Runestone U 141 in a 17th c. drawing by Johan Hadorph

Runestone U 141 (former location) formed a monument together with U 133, and it was raised by the same grieving mother in memory of her son.[10][9] It was first documented by Johannes Messenius, in 1611. He appears to have learnt about the runestone from Johannes Bureus as both of them mispelt the name Holmi by letting the m precede the l. Aschaneus (1575-1641) made a note that the runestone was to be seen at the estate of Fittja near Täby. It was also documented by Peringskiöld in his Monumenta, and visited by Celsius in 1727. However, it later disappeared and both Richard Dybeck and later Erik Brate searched for it in vain. However, in 1933, a fragment with the final three runes were discovered during the installation of heating equipment in the cellar of the estate. The granite fragment, which measures {{Convert|0.45|m|abbr=on}} in height and {{Convert|0.38|m|abbr=on}} in width, has been raised in the garden of Fittja.[10]

Latin transliteration:

[kuþluk × lit * raisa * staina * at * hulma * sun * sin * han * to * a * lank*barþa*la(n)ti ×]

Old Norse transcription:

Guðlaug let ræisa stæina at Holma, sun sinn. Hann do a Langbarðalandi.

English translation:

"Guðlaug had the stones raised in memory of Holmi, her son. He died in Lombardy."[11]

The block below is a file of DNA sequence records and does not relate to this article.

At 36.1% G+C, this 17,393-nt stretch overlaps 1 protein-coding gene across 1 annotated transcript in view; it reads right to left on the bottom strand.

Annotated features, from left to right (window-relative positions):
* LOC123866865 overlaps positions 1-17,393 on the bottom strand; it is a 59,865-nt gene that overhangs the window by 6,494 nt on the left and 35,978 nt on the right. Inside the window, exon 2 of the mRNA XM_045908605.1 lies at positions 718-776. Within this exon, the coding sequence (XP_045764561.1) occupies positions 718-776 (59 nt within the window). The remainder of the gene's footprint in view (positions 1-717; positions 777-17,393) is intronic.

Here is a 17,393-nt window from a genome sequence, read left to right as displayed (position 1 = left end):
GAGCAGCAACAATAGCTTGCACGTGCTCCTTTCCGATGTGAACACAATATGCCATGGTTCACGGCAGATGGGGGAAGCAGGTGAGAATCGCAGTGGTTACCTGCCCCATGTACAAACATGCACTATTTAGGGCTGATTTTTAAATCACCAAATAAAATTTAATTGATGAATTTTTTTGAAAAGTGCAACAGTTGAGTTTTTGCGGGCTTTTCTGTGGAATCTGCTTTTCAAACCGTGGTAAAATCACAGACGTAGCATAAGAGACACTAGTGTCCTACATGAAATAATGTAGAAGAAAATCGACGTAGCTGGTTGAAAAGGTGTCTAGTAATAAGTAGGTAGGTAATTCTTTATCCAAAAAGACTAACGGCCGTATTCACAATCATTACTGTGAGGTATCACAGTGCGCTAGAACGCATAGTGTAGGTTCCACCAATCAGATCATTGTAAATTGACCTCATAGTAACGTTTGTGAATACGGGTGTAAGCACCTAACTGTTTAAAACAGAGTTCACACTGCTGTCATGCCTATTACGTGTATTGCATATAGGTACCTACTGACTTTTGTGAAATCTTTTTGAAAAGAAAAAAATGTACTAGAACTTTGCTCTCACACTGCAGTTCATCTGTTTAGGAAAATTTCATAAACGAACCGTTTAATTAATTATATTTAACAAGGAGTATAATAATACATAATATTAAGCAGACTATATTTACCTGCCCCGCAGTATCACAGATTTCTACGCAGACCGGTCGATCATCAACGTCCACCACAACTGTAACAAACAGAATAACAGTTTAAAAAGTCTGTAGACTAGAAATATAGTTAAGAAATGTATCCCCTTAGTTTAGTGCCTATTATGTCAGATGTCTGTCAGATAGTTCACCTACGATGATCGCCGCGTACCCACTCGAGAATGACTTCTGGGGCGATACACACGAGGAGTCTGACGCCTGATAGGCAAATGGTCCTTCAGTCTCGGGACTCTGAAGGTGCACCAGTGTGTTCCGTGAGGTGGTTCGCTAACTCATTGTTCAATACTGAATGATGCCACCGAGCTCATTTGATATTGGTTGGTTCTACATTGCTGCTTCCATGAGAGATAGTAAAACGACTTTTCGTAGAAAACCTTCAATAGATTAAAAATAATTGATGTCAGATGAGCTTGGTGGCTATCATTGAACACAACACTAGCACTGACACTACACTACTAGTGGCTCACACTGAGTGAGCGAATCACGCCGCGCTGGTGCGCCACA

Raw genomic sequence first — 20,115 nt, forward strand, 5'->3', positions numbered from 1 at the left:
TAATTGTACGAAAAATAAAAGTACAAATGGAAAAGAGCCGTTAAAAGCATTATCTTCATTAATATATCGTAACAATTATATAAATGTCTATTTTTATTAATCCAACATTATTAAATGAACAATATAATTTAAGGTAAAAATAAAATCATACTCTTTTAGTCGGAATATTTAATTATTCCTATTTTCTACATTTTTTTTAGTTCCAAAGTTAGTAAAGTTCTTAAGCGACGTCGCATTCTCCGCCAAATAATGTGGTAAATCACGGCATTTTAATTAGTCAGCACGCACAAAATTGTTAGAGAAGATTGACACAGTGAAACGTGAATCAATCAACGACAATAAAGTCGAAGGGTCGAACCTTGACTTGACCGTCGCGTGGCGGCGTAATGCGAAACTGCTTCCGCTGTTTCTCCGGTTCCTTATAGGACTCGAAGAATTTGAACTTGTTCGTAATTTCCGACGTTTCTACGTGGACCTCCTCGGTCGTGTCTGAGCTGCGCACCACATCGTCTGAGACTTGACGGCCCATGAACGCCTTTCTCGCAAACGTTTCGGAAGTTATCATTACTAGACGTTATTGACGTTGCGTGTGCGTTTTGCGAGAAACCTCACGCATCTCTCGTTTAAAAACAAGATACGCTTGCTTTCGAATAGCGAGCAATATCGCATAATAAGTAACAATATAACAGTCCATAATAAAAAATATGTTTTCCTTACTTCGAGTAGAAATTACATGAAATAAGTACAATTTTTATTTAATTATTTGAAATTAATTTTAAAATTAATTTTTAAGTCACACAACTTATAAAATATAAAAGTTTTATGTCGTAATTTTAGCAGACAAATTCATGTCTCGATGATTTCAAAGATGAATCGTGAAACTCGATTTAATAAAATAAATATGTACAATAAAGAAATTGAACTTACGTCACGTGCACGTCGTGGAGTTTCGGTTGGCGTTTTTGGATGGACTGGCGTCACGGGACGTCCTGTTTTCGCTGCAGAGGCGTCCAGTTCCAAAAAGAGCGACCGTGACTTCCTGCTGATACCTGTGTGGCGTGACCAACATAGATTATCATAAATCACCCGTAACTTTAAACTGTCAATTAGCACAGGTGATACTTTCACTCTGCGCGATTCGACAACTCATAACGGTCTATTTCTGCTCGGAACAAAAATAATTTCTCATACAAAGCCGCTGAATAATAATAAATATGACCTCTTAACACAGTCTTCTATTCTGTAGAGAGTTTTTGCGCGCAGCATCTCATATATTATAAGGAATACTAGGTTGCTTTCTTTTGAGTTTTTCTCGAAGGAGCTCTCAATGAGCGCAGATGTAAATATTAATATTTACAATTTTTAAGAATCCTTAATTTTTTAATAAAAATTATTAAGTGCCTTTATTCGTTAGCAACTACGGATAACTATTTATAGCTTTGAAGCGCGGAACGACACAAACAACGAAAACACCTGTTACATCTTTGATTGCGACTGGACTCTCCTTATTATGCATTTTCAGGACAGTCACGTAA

SödermanlandRecensere

There are two rune stones that mention Italy in Södermanland. However, one of them only says La-, having lost the series of runes that followed. However, the rune stone informs that the location was on the Eastern route, and Langbarðaland is the only known Old Norse place name on the Eastern route that begins with these two runes.

Sö Fv1954;22Recensere

 
Runestone Sö Fv1954;22

Runestone Sö Fv1954;22 (original location) is in reddish grey and fine grained granite, and it was found in 11 pieces on a small hill c. {{Convert|300|m|abbr=on}} south-west of the village Lagnö, in 1949. At the location, the land slopes towards the former sailing route Eldsundet, where there once was a medieval assembly location. A house had once been in the same spot and it is likely that the runestone had been used as material in its stone foundation, or in a stove. The stone was moved to a conservation institute in Stockholm where it was mended but it was impossible to make a complete runestone out of it. In 1953, Jansson visited the location and he managed to retrieve some more fragments, adding up to a total of fifteen pieces. However, only twelve could be put together. The largest fragment is {{Convert|1.40|m|abbr=on}} high, {{Convert|0.65|m|abbr=on}} wide and {{Convert|0.33|m|abbr=on}} thick, whereas the second largest one is {{Convert|1.30|m|abbr=on}} high, {{Convert|0.25|m|abbr=on}} m wide and {{Convert|0.33|m|abbr=on}} thick. The expression i austrvegi ("on the eastern route") also appears on the runestones Sö 34 and Sö 126 in the same province, where it figures in poems in fornyrðislag. The last word in the inscription, which tells where the commemorated man died, is partly lost, but Jansson (1954) notes that it was probably Langbarðaland as it begins with La-.[12] The fragments are presently stored inside the Swedish Museum of National Antiquities in Stockholm.[13]

Latin transliteration:

...i : risti : ---... ... ...in... ... sin : han : iR : entaþr : i : austruiki : ut : o : la-...

Old Norse transcription:

... ræisti ... ... ... ... sinn. Hann eR ændaðr i austrvegi ut a La[ngbarðalandi](?).

English translation:

"... raised ... ... ... ... his. He met his end on the eastern route abroad in Lombardy(?)."[13]

Sö 65Recensere

 
Runestone Sö 65